Notes on Labor Data by Forest Gregg
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Thirty-nine years of Unfair Labor Practice Case Data

February 01, 2023

When my first child was born, I bought an Olivetti Praxis 48 to restore as I stayed up with him.

Last month, we welcomed another child into our world, and the parternal urge has been channeled towards refurbishing archives of the two previous NLRB case management systems: the Case Activity Tracking System (CATS) that the NLRB used from around 1999 through 2011 and the Case Handling Information Processing System (CHIPS)–the first NLRB electronic system–that was in operation from 1984 through 2000.

I’ve had versions of these datasets on the labor data warehouse for a while, but I’ve located and added the ULP cases to the CATS data, and converted many columns in the CHIPS data to forms that are much easier to use.

This means that we now have pretty detailed case-level data for unfair labor practice cases going back to 1984. I think this is the first time that this has all been pulled together. We also have the representation cases for the same period, which is also fantastic, but Hank Farber has had that data for a while.

One thing that the CHIPS data helps me see is how interesting the year 2000 is. In his wonderful article, “Union Organizing Decisions in a Deteriorating Environment: The Composition of Representation Elections and the Decline in Turnout”, Hank Farber points out the turn of the millenium as a transition point in how workers vote in NLRB elctions and what types of workplaces organizers bring to the NLRB.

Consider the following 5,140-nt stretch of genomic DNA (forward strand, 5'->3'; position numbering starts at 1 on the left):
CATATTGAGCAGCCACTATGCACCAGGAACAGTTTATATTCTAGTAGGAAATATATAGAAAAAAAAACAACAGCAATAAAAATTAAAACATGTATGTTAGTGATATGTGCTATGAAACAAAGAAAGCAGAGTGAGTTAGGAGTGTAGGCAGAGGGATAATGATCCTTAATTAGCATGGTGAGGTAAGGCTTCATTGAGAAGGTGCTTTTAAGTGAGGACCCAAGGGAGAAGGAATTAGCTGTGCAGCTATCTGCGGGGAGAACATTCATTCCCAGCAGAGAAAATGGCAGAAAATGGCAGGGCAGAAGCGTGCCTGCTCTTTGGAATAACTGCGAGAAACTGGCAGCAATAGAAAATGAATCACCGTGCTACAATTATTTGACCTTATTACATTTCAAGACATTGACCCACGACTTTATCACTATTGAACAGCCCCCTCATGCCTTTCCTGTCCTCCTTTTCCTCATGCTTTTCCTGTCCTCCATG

In an analysis that covers some of the same ground, I looked at the changing success rate of NLRB election petitions, and 2000 is the year when the win rate of elections, and petitions really starts to increase.

Farber doesn’t really put forward an explanation about why 2000 was such a pivotal year. His paper has a very nice argument about why we could tend to see a higher NLRB win rate and fewer NLRB petitions (basically, if it’s much more costly for unions to run NLRB election campaigns, they will tend to focus on organzing worksites where they have a high chance of winning). But Farber doesn’t identify anything that was particularly important for making organizing harder in 2000.

I don’t really know either. Maybe you have ideas.

Help with the Unfair Labor Data

The CHIPS data comes from records on deposit with the National Archive. Unfortunately, their deposit doesn’t have all the lookup tables that you would need to make sense of the data. To figure out, say, which union is involved in a representation certification case, we need to link a numeric ID to a table of union names.

The information we need for that is in a big codebook, but it needs to get transcribed into tables. Let me know if that’s something you might want to help with.

FOIA Corner

Two interesting FOIAs came in recently:

Working with the CATS and CHIPS databases, there’s a lot of data that was recorded in those data systems that is not publicly exposed to on the NLRB website. So, I also submitted a FOIA for the database schema of NLRB’s current case management system NxGen.

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